"There are parts of America that are special, unique, unlike anywhere else," Bourdain says on Parts Unknown. "Cultures all their own, kept close, much loved but largely misunderstood. The vast patchwork of saltwater marshes, bayous, and prairie land that make up Cajun country is one of those places."
For his final episode from the region, Bourdain attended a Cajun Mardi Gras, which this year fell in February. In New Orleans, the Catholic holiday is marked with parades, parties, plastic beads and jazz music on the last day before Lent. "Ordinarily, I loathe the idea of Mardi Gras," Bourdain narrates. "But Cajun Mardi Gras is another thing entirely — closer to the ancient French tradition, vaguely more dangerous, downright medieval."
Bourdain goes to Mamou, La. — three hours west of New Orleans by car — for the notorious Mardi Gras run. Men (all the participants are men) cover their faces with elaborate masks, wear costumes from head to toe, drink themselves into a daze, then ride on horseback from house to house, chasing live chickens to cook in a holiday stew. The next day, Bourdain gets his forehead smeared with a cross for Ash Wednesday. "Got right with God," he deadpans. "Let's eat."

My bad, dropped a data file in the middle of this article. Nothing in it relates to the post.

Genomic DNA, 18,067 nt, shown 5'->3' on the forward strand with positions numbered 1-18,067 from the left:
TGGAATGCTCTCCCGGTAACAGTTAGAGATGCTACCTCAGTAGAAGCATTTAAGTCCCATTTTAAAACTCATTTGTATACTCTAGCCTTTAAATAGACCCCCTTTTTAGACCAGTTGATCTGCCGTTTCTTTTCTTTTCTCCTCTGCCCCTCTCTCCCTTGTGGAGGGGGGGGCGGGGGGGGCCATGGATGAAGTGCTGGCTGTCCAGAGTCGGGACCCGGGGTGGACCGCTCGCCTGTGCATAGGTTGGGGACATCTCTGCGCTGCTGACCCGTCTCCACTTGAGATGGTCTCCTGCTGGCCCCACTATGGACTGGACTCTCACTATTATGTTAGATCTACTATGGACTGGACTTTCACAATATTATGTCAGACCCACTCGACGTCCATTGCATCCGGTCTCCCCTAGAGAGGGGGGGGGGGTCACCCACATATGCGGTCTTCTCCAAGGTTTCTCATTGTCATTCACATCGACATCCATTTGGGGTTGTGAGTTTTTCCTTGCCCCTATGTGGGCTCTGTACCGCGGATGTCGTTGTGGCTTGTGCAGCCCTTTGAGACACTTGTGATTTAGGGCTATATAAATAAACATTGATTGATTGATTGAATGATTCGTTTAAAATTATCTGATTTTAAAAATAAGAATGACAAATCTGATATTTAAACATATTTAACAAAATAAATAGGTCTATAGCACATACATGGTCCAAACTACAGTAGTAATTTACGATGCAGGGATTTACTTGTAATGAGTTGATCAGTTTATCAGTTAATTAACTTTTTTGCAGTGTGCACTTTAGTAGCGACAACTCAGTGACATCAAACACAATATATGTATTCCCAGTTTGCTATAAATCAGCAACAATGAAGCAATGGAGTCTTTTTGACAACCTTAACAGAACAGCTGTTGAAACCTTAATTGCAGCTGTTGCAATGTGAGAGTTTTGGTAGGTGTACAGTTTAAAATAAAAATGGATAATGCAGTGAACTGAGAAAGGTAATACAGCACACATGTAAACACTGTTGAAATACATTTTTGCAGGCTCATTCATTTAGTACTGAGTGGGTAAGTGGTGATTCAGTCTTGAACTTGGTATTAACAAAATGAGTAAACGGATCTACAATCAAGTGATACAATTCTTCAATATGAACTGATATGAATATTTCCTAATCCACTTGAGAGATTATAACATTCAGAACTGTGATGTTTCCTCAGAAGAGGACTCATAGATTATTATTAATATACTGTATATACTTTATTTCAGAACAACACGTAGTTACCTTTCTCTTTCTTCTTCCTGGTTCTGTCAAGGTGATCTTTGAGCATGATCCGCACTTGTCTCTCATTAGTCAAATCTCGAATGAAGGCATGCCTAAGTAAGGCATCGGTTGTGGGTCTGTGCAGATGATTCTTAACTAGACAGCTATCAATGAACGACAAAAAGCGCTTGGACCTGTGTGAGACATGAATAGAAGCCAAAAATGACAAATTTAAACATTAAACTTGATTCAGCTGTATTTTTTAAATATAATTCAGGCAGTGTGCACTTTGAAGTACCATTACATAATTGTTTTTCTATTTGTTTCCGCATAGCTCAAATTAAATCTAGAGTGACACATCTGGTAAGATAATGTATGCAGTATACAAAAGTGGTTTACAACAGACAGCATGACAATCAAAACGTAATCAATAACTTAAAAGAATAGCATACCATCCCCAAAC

But aside from highlighting the unique Cajun and Creole cultures of the area, Bourdain had a profound, direct impact on its people.
Take, for example, Toby Rodriguez. He is seen in the 2018 episode running the kitchen of an evening dance party known as a fais dodo. It's part of a weeklong celebration before Mardi Gras. Seven years earlier, Rodriguez had appeared on Bourdain's No Reservations, directing a boucherie — a day-long hog butchering. ("So much joy from one animal," Bourdain exclaims.) After that episode aired, Rodriguez says, there was "an immediate tidal wave of attention and interest in this thing I didn't think was that special."
He launched a traveling boucherie business, loading handmade tools and cast iron cauldrons into a U-Haul truck and driving to clients in Washington state, Michigan, Texas, Missouri, North Carolina and Brooklyn. Two years ago, Rodriguez was invited to cook at Slow Food's prestigious Terra Madre festival in Italy. "It was like time stood still," Rodriguez says. Now he has plans to open an informal whole-animal restaurant in the Crescent City.
Rodriguez had been looking forward to updating Bourdain on his meteoric rise during the recent filming. But there was no time. "He was a bit removed, tired," Rodriguez says. "I wondered how difficult it must be to be him."